“Shoot, move, communicate.”
Years ago, this phrase was something Paul Harrison heard a lot. He was a combat infantryman for the Army and spent time in Germany and Operation Desert Storm before returning stateside to Georgia.
Harrison says the phrase has stuck with him and still impacts him in civilian life … well, at least the “move” and “communicate” parts.
“Communication is key whether you are in the military or working as a nurse or a nursing home administrator or as a CEO,” Harrison says. “And the timing of the communication is key.”
He currently is president and CEO of Village at Incarnate Word, a nonprofit, faith-based care organization in San Antonio. He says the idea of serving has been prominent in his life. While service is highly relevant in his job, it also makes its way into every aspect of his personal life.
Harrison grew up in small-town Ingleside, TX, watching his family give to others. His uncle was a priest who served his community through faith and volunteerism, and his grandfather also was in the Army. At a young age, Paul joined the Boy Scouts of America and often went away to summer camps and Bible camps that encouraged volunteering.
“I think most people have a servant’s heart,” Harrison says. “It’s just recognizing that and saying, ‘How can I act on that?’ If they found the right path to serve others, they would enjoy it, and people do serve others and don’t always recognize that’s what they’re doing.”
His knack for helping often has been noticed by colleagues.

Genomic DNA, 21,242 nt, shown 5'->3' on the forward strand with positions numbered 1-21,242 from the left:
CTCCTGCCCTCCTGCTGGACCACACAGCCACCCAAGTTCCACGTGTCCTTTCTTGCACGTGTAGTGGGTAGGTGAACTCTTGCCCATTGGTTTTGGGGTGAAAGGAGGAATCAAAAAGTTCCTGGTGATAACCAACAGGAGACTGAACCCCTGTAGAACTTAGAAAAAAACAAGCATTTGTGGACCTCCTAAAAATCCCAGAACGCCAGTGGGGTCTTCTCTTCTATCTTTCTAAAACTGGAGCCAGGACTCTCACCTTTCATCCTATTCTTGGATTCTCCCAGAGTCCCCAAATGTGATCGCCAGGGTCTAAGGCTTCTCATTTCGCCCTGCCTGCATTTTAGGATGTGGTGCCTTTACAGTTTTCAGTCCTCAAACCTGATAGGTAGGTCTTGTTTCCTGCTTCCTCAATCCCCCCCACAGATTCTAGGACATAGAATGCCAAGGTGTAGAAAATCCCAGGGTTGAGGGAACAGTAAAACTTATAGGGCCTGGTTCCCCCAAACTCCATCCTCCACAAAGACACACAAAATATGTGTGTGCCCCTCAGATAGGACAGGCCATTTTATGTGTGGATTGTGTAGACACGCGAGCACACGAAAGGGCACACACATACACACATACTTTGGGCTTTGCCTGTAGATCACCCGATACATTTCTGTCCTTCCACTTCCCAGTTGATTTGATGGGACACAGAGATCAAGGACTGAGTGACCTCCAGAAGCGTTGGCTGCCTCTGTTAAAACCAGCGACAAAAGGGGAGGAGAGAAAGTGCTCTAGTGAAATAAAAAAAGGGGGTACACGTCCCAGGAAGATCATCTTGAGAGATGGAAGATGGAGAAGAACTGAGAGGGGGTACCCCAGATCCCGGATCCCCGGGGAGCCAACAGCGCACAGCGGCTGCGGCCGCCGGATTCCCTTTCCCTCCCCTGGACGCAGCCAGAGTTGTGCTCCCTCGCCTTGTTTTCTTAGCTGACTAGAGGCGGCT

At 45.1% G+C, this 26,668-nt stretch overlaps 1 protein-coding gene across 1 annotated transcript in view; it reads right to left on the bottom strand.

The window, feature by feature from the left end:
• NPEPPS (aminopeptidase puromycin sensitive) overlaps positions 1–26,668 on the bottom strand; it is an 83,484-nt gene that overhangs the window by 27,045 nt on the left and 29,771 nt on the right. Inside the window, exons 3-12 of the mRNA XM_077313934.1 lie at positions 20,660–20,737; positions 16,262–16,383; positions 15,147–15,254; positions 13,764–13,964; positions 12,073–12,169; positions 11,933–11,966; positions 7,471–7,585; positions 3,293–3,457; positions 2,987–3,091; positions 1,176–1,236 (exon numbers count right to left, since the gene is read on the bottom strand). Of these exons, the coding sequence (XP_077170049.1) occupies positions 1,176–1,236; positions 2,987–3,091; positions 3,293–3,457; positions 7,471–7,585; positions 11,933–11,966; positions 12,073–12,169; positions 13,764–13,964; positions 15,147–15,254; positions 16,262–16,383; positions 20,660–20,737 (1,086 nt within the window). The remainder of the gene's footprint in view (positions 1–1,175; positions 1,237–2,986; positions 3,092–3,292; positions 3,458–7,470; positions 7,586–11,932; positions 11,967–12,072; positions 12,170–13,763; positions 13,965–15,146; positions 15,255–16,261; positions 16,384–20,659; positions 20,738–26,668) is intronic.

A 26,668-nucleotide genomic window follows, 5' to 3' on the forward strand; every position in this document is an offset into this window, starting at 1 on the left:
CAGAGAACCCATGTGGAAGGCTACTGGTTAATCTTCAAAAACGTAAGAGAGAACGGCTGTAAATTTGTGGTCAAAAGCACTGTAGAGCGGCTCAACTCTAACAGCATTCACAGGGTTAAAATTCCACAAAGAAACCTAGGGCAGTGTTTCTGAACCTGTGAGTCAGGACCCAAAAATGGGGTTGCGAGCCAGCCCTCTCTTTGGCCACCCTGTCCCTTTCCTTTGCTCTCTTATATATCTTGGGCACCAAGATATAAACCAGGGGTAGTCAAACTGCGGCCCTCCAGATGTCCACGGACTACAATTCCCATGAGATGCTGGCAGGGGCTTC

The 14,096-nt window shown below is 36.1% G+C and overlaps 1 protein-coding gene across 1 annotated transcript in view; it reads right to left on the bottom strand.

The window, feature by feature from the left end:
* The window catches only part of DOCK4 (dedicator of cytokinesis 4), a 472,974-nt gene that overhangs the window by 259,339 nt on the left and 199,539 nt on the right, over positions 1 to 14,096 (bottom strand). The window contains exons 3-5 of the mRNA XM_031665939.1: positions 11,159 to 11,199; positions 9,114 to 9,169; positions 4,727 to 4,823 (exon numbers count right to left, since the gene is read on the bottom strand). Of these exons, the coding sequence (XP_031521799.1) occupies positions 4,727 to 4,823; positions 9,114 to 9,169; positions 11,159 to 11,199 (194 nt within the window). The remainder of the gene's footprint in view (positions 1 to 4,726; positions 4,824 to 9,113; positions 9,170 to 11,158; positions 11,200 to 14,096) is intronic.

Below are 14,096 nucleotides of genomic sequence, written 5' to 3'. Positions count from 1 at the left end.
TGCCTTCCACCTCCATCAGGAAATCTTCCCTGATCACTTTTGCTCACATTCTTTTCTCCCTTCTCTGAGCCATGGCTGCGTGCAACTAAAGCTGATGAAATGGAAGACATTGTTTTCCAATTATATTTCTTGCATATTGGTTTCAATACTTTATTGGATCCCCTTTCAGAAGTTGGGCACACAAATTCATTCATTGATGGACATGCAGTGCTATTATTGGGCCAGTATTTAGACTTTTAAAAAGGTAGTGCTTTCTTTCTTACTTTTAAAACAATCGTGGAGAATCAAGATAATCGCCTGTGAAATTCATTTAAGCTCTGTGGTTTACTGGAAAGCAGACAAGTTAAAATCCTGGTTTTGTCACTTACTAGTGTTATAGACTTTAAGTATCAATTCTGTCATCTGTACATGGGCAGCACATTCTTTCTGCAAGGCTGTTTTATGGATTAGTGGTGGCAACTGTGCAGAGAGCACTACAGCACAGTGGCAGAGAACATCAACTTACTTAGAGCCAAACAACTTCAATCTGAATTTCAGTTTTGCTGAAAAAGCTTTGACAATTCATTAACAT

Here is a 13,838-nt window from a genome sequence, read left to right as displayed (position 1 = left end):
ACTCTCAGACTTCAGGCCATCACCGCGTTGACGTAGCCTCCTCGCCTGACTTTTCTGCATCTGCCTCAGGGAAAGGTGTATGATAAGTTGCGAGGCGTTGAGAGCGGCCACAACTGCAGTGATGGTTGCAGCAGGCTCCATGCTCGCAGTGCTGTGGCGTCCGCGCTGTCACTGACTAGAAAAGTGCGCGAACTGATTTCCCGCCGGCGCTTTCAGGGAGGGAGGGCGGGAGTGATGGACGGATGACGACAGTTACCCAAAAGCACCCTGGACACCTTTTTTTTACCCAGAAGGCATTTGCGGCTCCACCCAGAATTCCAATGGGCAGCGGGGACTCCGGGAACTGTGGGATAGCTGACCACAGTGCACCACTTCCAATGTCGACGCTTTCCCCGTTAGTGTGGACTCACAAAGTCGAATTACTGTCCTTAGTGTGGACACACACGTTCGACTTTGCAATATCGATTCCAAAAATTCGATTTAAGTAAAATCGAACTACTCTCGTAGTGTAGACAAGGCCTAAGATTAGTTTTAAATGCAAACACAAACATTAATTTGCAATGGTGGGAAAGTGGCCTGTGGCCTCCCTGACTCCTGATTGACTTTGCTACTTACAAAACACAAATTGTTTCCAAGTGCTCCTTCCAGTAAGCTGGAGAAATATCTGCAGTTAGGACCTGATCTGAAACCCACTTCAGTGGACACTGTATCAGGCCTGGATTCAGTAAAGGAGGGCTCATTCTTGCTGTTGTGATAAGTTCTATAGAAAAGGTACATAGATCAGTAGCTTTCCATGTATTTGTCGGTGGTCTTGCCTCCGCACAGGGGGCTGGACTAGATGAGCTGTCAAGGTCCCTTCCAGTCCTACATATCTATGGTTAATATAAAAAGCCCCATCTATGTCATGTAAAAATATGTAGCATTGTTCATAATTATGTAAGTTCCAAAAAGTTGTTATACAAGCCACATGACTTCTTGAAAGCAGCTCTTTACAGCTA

Bert Buegeler is a longtime friend and coworker and current director of clinical services at Brookdale Westlake Hills in Austin. He says Harrison is someone who pushes everyone, in a fun-loving way, to be their best.
“He’s a motivator,” Buegeler says. “He’s somebody that’ll get you to work hard, and you won’t even know you’re working hard because you’re having a good time.”
Living and working in Texas means putting a lot to chance with highly unpredictable weather. Harrison has been witness to multiple disaster scenarios. But for him, none was worse than Hurricane Harvey in 2017, when he was an executive director in Corpus Christi.
The Category 4 hurricane resulted in about 100 deaths and mass destruction in the state. Seeing the damage around him was a turning point, he says.
“There was a point after the hurricane passed where I was able to go outside and just survey the damage and think about what was happening,” he recalls. “I thought, ‘We’ve survived this hurricane. We’ve got plenty of food. Everybody’s going to be OK.’ … I knew at that point I was in the job that I was meant to be doing.”
Despite his constant commitment to others, Harrison also enjoys spending time outside alone, with friends, or with his wife, Cathy, who is the memory care active assistant at Village at Incarnate Word. Since he was young, Harrison has enjoyed fishing, hunting, camping and cycling.
“You will go mad if you don’t do something to keep your mind off work,” he says. “Whether you are a nurse or whether you are a nursing home administrator, it takes a lot of energy both mentally and physically to do these jobs. … To keep up your mental fitness and stay physically strong, just spending time outside is important.”
It’s right up there with moving and communicating — always.